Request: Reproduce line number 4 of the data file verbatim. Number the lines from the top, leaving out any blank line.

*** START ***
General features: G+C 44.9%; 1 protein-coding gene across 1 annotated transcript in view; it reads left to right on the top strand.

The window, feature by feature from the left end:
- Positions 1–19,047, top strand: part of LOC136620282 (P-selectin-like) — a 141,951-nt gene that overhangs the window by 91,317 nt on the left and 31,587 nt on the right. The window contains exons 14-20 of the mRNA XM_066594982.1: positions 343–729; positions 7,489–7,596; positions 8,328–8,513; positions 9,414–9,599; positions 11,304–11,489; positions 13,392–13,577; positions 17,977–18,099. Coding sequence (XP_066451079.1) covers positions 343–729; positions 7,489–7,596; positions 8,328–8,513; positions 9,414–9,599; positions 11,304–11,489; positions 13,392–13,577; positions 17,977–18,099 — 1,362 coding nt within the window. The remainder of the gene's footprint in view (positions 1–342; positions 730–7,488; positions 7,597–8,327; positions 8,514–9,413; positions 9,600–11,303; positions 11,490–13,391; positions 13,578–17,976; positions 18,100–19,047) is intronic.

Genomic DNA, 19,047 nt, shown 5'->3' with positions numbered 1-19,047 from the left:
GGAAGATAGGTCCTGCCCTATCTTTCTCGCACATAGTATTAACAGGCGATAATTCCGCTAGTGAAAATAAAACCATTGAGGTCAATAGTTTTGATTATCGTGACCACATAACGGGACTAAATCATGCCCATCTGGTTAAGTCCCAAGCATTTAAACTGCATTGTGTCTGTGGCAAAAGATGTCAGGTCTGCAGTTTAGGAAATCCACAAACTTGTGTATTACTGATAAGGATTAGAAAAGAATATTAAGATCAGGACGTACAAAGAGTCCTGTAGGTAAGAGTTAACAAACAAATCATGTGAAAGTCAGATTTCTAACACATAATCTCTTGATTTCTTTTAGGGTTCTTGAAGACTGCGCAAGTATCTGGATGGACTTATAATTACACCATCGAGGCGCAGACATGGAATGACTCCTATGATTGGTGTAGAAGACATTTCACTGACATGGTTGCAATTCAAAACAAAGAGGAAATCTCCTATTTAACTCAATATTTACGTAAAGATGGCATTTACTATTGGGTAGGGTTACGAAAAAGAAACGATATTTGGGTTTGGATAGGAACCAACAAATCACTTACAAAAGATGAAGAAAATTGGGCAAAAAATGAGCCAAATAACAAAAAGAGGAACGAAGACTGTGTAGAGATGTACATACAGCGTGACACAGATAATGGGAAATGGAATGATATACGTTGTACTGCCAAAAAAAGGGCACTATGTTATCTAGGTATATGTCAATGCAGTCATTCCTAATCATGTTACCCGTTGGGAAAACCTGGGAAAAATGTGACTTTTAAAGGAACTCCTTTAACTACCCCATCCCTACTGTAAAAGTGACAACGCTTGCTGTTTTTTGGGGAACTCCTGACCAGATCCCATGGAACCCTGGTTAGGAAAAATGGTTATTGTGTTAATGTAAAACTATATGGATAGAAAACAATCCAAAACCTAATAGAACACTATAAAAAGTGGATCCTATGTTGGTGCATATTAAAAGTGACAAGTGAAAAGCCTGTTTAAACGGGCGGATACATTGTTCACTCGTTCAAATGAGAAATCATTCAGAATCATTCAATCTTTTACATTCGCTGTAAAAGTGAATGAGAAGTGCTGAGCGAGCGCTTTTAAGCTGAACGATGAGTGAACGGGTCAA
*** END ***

Genomic DNA, 19,047 nt, shown 5'->3' with positions numbered 1-19,047 from the left: